Calls to cancel Bahrain Grand Prix amid violence in the country

Protesters on the streets of Bahrain.

Pressure is mounting on the motorsport authorities to reconsider the decision to go ahead with this year's Bahrain Grand Prix.

MP Richard Burden, who is active in Parliament on both the Middle East and motorsport, echoed the call by former world champion Damon Hill for Formula One governing body the FIA to think again about holding the race on April 22.

Writing on the Huffington Post's UK website Mr Burden, Labour MP for Birmingham Northfield, said: "Damon Hill is right to call on the governing body of motorsport to rethink its decision to go ahead with this year's Bahrain Grand Prix. I say that as someone who is a motorsport nut, as well as an MP with a keen interest in the Middle East.

"The inquiry which the Bahrain government set up into the events on its streets last year proved to be more independent than many expected and there is no doubt that there are those amongst the country's rulers seeking genuine reform. It is also true that not all the problems in Bahrain come from one side.

"In a context where genuine and sustainable reform is taking place, holding a grand prix could be a unifying event for the people of Bahrain as well as a positive showcase on the world stage. But things are not at that stage.

"Since February last year, 45 people have died on Bahrain's streets. The latest victim was killed by live ammunition only last week.

"Hundreds of protesters gathered at the cemetery near his home outside the capital, Manama. Reports say riot police fired tear gas and stun grenades into the crowds, setting off running street clashes."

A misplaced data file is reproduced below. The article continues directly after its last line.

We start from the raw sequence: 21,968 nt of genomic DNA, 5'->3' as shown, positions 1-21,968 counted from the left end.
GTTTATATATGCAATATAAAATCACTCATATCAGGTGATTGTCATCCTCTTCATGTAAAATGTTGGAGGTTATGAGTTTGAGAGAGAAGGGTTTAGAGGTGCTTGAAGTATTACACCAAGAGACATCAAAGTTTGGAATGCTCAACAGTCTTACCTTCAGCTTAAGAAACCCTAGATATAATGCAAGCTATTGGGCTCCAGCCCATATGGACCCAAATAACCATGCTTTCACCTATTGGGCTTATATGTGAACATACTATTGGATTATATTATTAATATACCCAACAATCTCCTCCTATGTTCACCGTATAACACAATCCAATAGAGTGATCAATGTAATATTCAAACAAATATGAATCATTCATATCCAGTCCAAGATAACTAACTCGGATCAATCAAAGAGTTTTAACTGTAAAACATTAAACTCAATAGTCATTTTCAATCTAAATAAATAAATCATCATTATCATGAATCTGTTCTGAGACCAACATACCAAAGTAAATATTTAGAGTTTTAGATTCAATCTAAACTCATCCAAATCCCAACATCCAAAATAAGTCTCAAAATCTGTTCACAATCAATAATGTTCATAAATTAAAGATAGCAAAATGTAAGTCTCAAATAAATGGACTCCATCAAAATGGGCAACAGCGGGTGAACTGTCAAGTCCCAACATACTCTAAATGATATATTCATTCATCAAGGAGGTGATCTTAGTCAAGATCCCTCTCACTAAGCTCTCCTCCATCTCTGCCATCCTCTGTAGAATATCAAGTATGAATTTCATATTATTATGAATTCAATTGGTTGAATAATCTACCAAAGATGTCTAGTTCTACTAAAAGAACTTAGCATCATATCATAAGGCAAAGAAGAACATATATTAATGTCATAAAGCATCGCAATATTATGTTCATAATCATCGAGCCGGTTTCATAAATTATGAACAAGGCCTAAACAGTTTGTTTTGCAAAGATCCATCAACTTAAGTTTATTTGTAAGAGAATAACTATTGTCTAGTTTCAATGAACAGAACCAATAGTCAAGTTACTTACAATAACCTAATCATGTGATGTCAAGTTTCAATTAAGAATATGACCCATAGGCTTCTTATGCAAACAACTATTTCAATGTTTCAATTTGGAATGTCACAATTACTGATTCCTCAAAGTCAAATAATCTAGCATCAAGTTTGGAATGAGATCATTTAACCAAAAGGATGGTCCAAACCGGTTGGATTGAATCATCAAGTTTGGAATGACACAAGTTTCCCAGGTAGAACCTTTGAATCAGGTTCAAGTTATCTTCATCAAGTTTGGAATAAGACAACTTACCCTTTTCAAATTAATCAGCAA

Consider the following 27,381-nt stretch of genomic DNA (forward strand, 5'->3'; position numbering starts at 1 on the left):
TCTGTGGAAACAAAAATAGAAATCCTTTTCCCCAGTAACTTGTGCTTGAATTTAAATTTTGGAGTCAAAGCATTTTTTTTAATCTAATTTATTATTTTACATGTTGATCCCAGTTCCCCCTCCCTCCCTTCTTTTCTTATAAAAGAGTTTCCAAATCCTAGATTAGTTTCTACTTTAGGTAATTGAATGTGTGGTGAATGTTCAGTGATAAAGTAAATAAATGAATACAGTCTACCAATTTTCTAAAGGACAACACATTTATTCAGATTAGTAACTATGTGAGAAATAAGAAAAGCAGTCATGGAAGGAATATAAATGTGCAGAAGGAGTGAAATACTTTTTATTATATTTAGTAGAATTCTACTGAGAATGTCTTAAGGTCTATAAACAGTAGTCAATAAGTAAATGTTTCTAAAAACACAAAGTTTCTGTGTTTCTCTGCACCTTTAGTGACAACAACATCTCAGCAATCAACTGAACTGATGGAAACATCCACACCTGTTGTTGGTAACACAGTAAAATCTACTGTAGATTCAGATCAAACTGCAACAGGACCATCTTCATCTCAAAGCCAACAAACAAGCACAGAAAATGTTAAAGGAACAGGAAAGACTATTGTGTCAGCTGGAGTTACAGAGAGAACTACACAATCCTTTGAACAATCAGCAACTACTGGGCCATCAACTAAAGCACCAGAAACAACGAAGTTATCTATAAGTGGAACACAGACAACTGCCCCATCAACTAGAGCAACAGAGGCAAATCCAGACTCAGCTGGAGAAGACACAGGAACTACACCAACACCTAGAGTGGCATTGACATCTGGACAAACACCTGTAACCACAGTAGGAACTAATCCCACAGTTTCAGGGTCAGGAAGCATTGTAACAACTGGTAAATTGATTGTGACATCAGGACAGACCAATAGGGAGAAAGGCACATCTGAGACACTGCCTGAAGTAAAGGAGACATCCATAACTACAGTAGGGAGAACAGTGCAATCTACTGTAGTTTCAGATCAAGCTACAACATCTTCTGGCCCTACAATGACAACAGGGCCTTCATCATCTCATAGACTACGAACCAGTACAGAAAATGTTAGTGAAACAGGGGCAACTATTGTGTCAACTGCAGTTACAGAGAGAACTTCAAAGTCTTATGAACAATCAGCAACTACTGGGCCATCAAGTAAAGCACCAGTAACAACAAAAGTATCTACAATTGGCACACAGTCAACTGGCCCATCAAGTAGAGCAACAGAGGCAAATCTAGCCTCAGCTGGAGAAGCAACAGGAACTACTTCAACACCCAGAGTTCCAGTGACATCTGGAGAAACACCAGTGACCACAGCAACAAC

Former F1 world champion Damon Hill has "misgivings" about the race going ahead. Credit: Reuters

He added: "Bahrain is nothing like as bad as the terrible situation in Syria. And F1 teams do race in other countries with unenviable human rights records.

"But that does not mean it is right for F1 to collude in presenting to the outside world a cocooned picture of normality at the Bahrain International Circuit, when what is likely to be going on just few miles outside the circuit could be very different indeed.

"In hindsight, the FIA should not have scheduled the 2012 race so early in the season. It was always going to be too early to know how far things had moved on in Bahrain since last year. F1 can't turn the clock back but, with three weeks to go before the race, it can still rethink. It should do so."

Anti-Formula One graffiti in Bahrain. Credit: Reuters

Hill was vocal a year ago at a time when the season-opening event was postponed in the wake of anti-government protests that resulted in a number of deaths before it was cancelled completely.But following a visit to the Gulf kingdom earlier this year, alongside FIA president Jean Todt, he expressed his support and championed the positive aspects the race could bring to Bahrain.

Since then, though, the protests have continued, and Hill said this week: "What we must put above all else is what will be the penalty in terms of human cost if the race goes ahead.

"It would be a bad state of affairs, and bad for Formula One, to be seen to be enforcing martial law in order to hold the race.

"That is not what this sport should be about. Looking at it today, you'd have to say that the race could be creating more problems than it's solving."

Hill, now an expert summariser on Sky Sports F1, is not advocating the race be cancelled again, but he is expressing his misgivings given the situation, and calling on the FIA to "tread carefully".

ITV News reporter Damon Green investigates the situation in Bahrain ahead of the planned race on April 22.